March 2013: Arabs hurled stones hitting the Biton’s car; Adele’s mother swerved the car-into a truck

The real issue is that in many respects the president has sought to recalibrate American values and our system of government.

Former Connecticut senator Joe Lieberman, writing in the Washington Post on Sunday, provided one of the clearest and most compelling analyses we’ve seen of the importance of the prime minister’s speech.

A central concept in any discussion about happiness is achieving clarity. “Ain simcha ela k’hataras hasefeikos” – there is no joy as that experienced with the removal of doubt.

“Je Suis..,” like its famous origin 400 years ago, implies the ability & freedom to think & question

Many anti-Israel demonstrations at universities have a not-so-latent anti-Semitic agenda as well

Believing a few “extremists” hijacked Islam is myopic in history and geography, numbers and scope

More Articles from Rabbi Simcha Weinstein
Rabbi Simcha Weinstein

With the newest Superman film, “Man of Steel,” set for release next week, it seems only fitting to look back at the two men who created the world’s most famous superhero.

Front-Page-031513

My wife was called for jury duty when she was pregnant with our fourth child. Since her due date was looming, her doctor wrote a letter to the court, asking for an exemption. When I went to the courthouse office to deliver the letter, I was taken aback by how long the line was.

It’s being called a game changer. Everybody seems to be talking about the recently released Jewish Community Study of New York and its surprising findings regarding New York’s changing Jewish demography.

In March 1941 – nine months before the attack on Pearl Harbor impelled America to enter the Second World War – one colorful American hero already had joined the battle: Captain America.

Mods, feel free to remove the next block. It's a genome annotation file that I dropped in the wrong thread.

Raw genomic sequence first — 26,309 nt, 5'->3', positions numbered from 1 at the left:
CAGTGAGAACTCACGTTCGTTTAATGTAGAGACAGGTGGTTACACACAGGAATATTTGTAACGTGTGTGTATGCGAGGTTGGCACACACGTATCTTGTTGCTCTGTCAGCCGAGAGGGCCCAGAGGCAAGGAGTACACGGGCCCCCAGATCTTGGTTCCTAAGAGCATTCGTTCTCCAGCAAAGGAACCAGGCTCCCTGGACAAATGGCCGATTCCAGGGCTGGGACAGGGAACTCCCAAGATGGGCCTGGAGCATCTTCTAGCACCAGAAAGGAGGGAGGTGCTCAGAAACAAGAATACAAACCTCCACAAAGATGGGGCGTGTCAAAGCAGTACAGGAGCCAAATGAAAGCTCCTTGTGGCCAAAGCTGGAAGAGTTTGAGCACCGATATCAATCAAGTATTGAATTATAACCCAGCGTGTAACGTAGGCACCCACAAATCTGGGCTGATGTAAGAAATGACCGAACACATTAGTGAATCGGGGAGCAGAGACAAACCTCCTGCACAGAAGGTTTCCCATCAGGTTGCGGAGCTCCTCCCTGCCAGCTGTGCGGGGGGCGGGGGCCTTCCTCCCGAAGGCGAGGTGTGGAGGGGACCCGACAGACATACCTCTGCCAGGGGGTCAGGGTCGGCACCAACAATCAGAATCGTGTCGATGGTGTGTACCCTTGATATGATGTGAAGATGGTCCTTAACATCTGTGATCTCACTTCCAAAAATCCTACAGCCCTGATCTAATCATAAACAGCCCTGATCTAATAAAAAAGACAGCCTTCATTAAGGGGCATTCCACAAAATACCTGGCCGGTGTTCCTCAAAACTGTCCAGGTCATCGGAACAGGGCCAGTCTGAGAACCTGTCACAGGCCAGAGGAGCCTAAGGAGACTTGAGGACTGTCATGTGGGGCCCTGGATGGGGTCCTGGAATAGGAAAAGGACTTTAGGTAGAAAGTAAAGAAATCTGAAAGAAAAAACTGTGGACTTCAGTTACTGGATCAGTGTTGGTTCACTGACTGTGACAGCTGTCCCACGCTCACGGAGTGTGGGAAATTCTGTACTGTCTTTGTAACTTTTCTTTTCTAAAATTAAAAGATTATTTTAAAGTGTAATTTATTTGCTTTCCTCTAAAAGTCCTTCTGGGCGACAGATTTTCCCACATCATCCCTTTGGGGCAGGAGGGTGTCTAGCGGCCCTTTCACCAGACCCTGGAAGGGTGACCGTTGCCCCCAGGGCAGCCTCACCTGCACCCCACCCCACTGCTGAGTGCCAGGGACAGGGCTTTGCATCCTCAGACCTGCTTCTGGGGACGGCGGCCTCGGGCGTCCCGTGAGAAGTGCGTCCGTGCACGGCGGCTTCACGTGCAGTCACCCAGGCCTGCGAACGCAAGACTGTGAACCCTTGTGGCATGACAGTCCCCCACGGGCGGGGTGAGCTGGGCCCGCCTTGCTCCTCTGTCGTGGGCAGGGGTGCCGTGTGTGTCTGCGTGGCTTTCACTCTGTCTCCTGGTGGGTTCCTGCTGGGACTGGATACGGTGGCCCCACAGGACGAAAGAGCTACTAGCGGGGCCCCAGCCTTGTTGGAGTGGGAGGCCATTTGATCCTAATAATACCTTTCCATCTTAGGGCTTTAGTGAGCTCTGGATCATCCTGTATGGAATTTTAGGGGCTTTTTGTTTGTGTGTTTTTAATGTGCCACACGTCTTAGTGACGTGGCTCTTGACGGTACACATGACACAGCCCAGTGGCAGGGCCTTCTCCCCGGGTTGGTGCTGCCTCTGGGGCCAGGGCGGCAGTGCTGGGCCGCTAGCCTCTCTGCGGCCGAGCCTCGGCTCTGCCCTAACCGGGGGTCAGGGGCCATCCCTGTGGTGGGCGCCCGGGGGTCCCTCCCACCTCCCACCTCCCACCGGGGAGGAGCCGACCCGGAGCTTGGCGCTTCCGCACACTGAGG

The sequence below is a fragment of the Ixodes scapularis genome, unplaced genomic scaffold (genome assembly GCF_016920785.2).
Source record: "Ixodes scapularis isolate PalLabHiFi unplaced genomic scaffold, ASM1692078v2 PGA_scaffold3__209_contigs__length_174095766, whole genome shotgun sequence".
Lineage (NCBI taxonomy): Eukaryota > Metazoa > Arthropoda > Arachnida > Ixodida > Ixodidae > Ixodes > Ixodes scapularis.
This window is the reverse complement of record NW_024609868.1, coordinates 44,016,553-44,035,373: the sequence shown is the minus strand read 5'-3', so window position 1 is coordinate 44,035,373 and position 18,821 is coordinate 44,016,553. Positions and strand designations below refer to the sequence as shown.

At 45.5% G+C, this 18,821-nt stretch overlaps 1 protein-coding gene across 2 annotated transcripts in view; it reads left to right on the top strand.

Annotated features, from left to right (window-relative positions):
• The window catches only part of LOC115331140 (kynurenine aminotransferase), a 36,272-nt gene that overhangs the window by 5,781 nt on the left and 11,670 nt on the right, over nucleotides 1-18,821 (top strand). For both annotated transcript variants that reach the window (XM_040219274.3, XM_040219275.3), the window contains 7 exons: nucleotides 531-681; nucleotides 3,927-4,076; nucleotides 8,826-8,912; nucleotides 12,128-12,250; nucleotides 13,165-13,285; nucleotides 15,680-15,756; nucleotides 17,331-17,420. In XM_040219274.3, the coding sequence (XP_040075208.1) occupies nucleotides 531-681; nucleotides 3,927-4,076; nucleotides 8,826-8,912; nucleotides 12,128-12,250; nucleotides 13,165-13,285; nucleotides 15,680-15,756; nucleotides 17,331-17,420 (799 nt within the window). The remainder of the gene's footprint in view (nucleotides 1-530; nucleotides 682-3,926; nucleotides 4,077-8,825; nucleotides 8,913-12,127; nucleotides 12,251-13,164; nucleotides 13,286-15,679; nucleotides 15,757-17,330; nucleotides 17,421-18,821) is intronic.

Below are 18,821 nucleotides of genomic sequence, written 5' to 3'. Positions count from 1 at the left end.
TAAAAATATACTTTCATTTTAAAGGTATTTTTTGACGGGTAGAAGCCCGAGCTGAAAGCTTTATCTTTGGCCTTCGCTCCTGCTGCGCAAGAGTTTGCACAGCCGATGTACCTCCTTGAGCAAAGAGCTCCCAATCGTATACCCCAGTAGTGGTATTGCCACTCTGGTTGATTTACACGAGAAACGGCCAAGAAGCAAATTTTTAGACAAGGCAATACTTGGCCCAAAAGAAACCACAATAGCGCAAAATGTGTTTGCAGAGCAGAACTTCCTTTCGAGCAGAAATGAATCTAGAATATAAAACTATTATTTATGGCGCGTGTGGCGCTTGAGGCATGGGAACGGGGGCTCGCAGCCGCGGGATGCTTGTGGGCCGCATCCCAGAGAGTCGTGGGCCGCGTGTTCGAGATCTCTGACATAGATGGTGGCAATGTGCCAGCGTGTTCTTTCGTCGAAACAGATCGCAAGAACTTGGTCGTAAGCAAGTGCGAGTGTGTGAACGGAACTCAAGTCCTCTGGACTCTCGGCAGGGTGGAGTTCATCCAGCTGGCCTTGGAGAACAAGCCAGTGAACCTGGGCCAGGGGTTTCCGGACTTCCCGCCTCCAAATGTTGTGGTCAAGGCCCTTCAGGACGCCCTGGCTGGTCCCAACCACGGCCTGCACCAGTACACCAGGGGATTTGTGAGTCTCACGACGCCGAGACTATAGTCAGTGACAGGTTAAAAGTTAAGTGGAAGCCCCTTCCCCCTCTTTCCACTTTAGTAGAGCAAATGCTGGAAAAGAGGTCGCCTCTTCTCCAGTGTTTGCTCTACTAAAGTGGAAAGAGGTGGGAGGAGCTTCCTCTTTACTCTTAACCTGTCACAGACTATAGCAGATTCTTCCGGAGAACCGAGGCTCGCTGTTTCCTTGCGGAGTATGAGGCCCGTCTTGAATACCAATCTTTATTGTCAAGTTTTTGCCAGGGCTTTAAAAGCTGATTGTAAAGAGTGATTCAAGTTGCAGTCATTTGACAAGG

As an Englishman living in New York, I’ve become rather ambivalent toward the Royal Family over the years. The latest scandal rocking Buckingham Palace hasn’t changed my attitude.

Throughout our history, the survival of the Jewish people has depended upon the courage of Jewish women. With their unassuming femininity and modest morality – not to mention their wills of steel – they have led us by the power of their personal example for thousands of years.

For days after the Al Smith Memorial Dinner, held in mid-October at the Waldorf Astoria, the media buzzed with clips of presidential candidates John McCain and Barack Obama delivering hilarious routines that put many professional comedians to shame.

The release of the new Batman movie, “The Dark Knight,” will inevitably be overshadowed by the untimely death of one of its stars, Health Ledger, who played the Joker. The talented young actor (who actually lived a few blocks from me) had devoted himself to creating an original, multifaceted portrayal of the iconic character, arguably the most compelling villain in the Batman canon.

Printed from: http://www.jewishpress.com/indepth/opinions/a-jewish-joker-from-the-catskills-to-gotham-city/2008/07/16/

Scan this QR code to visit this page online: